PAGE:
Passwords are important, but they’re only the first layer of protection for your internet accounts. By adding two-factor authentication, you can increase your account safeguards.
Two-factor authentication, or 2FA, works by adding an additional code to the login process. You’ll log in like you usually do with your username and password. Then you’ll be prompted for the one-time code, which is usually sent via text message or an authentication app like Google Authenticator or Authy.
Many sites offer two-factor authentication, and you should use it wherever you can. It’s especially important to protect your bank accounts as well as email and social media, because hackers strive to hijack consumer accounts for use in scams and cybercrime.
However, two-factor authentication is no substitute for strong passwords. The latest password advice suggests a long passphrase with a mix of letters, numbers and symbols. Even more critical, each account needs its own unique password. That might seem like a lot to remember, and many people indeed continue to use the same or similar passwords on
all of their accounts. But there's no need to take that risk when creating secure passwords is so easy. Password management tools like 1Password and Lastpass can generate random passphrases and enter them for you at the click of a button. They also offer features for managing two-factor authentication.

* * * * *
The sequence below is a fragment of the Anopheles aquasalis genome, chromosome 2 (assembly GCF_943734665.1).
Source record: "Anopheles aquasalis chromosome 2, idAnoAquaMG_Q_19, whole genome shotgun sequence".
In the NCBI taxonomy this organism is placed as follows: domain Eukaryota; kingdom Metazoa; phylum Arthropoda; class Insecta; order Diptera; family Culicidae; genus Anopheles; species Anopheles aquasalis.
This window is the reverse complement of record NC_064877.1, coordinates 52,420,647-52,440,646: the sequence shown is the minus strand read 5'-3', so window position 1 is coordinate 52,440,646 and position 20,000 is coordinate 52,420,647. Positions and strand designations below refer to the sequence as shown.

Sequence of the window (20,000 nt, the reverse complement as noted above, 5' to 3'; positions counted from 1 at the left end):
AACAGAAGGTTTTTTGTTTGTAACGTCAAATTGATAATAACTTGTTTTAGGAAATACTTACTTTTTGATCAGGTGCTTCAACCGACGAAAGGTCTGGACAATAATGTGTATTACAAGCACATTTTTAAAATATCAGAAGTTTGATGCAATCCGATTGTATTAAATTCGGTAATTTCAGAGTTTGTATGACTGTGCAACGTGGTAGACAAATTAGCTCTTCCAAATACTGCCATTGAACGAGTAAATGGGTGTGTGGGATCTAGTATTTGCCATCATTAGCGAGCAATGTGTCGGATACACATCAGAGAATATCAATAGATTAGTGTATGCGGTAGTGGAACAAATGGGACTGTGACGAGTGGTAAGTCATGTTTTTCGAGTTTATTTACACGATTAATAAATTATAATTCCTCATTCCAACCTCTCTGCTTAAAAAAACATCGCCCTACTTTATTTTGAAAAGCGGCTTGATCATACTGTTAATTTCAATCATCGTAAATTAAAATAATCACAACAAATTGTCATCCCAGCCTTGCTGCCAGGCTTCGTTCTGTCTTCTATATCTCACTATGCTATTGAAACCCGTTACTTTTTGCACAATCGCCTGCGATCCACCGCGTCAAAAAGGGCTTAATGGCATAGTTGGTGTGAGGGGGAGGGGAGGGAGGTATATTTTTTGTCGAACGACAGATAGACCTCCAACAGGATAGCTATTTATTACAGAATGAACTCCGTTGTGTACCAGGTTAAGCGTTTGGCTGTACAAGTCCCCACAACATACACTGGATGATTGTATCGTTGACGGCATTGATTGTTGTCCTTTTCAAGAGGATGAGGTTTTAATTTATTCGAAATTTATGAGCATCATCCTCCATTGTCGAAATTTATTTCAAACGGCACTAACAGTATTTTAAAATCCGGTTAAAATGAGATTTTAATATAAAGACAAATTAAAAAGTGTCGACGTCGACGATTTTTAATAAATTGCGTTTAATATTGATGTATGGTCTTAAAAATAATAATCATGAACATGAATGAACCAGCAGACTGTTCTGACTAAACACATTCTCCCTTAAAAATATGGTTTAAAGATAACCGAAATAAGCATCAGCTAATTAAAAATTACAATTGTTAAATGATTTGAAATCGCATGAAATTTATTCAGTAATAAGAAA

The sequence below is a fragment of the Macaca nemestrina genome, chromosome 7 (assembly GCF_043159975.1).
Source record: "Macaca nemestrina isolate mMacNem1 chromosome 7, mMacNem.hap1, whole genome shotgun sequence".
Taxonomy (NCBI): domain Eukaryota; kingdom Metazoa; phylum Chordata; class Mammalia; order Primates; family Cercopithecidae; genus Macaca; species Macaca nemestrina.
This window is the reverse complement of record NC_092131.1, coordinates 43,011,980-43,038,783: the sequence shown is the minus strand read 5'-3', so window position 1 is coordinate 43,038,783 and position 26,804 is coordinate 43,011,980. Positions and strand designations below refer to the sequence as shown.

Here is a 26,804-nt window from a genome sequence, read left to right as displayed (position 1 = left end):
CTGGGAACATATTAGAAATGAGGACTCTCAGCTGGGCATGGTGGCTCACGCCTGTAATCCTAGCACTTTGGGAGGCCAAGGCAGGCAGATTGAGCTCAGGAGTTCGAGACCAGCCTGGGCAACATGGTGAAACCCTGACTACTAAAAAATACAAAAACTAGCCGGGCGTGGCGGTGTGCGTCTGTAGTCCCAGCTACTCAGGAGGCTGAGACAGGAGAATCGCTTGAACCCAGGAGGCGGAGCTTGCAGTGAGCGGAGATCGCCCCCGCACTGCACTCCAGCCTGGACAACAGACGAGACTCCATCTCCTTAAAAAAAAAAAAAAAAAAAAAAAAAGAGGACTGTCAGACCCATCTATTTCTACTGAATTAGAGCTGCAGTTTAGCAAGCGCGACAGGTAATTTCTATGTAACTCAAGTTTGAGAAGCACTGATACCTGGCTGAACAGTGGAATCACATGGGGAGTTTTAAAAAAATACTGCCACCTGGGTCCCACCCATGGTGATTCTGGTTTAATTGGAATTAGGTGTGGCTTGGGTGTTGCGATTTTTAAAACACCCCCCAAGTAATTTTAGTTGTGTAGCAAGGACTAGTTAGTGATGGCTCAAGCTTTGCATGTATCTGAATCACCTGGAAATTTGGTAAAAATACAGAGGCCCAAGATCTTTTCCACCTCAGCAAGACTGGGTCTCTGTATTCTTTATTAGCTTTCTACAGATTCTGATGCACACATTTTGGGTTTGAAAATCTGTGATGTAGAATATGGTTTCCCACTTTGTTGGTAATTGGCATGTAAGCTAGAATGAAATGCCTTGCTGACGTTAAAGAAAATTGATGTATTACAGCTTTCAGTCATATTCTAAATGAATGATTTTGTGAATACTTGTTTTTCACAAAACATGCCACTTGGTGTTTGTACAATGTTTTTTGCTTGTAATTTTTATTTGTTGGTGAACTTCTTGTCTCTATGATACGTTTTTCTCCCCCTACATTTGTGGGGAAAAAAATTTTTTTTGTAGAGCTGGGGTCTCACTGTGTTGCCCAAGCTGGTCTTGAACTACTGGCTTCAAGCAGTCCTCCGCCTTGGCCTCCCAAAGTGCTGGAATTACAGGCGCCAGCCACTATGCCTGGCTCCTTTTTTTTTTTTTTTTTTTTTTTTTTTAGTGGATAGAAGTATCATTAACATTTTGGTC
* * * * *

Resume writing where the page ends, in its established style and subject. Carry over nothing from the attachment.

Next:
Setting up 2FA involves filling out a quick form in your account preferences. Once it’s set up, you’ll receive a prompt for the one-time code each time you log in. That code will expire, so use it quickly!
Many sites will allow you to remember trusted devices like your computer and phone. Don’t use 2FA over a public network unless you’re using a virtual private network (VPN) to protect your connection.
Some sites let you generate backup codes in case you have problems logging in via two-factor authentication. It’s vital to keep multiple copies of these codes in safe places because without them, you may not be able to regain access to your account if you get locked out. Adding a secondary email address is also a good idea.
As with everything else on the internet, 2FA scams are everywhere. Phishing messages or voice calls may attempt to trick you into revealing your code. You should never give out your code to anyone. Don’t click on links in email messages in case they’re scams. Type the site address directly into your browser, and proceed with your 2FA login from there.
Be sure to protect the device that receives your 2FA codes with a PIN, fingerprint or face ID. Keep the system and apps updated, and set up the “find my phone” option, so you can locate or erase your phone if it’s missing or stolen. And if you’re moving to a new phone, don’t forget to follow the site or app’s instructions for transferring your two-factor authentication.
Two-factor authentication may not be perfect, but it’s better than passwords alone. For more information on protecting your internet accounts, see my Tech Tips blog.
• Triona Guidry is a computer specialist and freelance writer offering tech support, web design and business writing services. Visit her Tech Tips blog at www.lightningtechsupport.com to receive weekly tech news by email.